Off their bikes

I met a Swiss woman who'd recently moved to Pretoria. She and her husband were cycling around, enjoying the countryside when they were suddenly mugged.
"What did they take?" I asked.
"My wedding ring, our cameras and MP3 players, even a bag of cookies. Fortunately they didn't realise that our most valuable possessions with us were in fact our bikes!"
They haven't been cycling there since.

Tuesday, May 27, 2014

Smoke screen

I was talking to a thirty-something Hong Kong Chinese man at a lunch party. He teaches surfing in Nicaragua and had brought along a stunning South American girl who was sitting next to his father at the other end of the table.
“Have you been dating long?” I asked.
“She’s a smoke screen,” he said.
I raised my eyebrows.
“I’ve been thrown out of every school I’ve been to,” he explained. “I was at yet another college, in my second year and hating it, just wanting to throw in the course. My father called me into his study and I assumed he was going to tell me to knuckle down and finish the course. Instead, he said he didn’t care if I gave it up. He didn’t care what I did, as long as I was happy. He didn’t mind what I did, as long as I wasn’t gay…”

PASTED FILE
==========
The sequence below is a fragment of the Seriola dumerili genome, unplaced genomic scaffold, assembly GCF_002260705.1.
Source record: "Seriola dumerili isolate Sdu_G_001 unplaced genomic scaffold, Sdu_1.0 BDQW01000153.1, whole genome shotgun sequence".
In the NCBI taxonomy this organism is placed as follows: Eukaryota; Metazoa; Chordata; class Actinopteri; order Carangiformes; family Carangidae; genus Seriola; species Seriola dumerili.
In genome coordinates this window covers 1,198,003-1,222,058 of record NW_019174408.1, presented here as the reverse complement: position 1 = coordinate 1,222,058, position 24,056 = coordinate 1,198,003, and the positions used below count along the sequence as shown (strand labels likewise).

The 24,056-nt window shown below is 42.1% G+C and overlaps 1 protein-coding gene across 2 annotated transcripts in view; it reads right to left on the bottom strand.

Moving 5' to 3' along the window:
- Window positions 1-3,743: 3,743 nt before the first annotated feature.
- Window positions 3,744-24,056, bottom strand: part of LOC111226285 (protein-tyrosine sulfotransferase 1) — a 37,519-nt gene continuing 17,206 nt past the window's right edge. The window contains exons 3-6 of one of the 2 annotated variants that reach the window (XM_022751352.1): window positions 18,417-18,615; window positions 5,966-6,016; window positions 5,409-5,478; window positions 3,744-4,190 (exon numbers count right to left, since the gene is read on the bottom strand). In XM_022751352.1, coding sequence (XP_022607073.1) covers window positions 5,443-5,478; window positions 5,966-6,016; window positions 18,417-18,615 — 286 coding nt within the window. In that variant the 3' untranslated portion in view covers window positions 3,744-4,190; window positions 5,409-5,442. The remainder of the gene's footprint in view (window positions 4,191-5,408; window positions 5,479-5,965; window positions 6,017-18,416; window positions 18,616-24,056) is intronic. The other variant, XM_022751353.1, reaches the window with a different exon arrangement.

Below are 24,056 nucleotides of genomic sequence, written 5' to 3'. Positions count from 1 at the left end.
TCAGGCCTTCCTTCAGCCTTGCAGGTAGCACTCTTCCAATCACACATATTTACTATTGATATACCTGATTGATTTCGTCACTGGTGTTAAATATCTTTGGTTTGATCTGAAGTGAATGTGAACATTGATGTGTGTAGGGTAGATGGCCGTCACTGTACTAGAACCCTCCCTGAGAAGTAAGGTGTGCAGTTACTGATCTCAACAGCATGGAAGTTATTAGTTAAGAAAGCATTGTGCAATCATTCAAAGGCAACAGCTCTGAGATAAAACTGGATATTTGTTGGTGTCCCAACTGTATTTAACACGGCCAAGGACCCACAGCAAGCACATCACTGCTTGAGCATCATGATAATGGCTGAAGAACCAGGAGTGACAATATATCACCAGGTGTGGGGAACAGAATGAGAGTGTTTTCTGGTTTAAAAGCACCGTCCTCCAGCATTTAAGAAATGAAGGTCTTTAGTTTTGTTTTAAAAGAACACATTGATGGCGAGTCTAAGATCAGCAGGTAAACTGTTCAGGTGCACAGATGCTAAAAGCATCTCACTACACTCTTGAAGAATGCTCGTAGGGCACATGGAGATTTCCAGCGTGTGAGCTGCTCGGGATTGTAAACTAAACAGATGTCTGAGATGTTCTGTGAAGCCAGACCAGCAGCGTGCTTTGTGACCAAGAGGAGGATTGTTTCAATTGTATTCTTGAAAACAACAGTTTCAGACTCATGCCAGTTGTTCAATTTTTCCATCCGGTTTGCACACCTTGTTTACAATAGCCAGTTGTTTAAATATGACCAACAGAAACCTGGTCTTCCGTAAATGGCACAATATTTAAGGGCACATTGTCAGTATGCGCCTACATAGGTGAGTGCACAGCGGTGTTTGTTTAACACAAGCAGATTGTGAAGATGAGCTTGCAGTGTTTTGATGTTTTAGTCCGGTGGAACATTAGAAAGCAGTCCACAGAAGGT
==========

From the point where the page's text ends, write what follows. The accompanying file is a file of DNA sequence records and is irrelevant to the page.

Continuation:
Friday, May 23, 2014

Bad joke of the day

A guy is driving around the back woods of Montana and sees a sign in front of a broken-down shanty-style house: "Talking Dog For Sale." He rings the bell and the owner appears and tells him the dog is in the backyard.
The guy goes into the backyard and sees a nice looking Labrador retriever sitting there.
"You talk?" he asks.
"Yep," the Lab replies.
After the guy recovers from the shock of hearing a dog talk, he says, "So, what's your story?"
The Lab looks up and says, "Well, I discovered that I could talk when I was pretty young. I wanted to help the government, so...I told the CIA. In no time at all they had me jetting from country to country, sitting in rooms with spies and world leaders because no one figured a dog would be eavesdropping. I was one of their most valuable spies for eight years running. But the jetting around really tired me out and I knew I wasn't getting any younger so I decided to settle down. I signed up for a job at the airport to do some undercover security, wandering near suspicious characters and listening in. I uncovered some incredible dealings and was awarded a batch of medals. I got married, had a mass of puppies and now I'm just retired."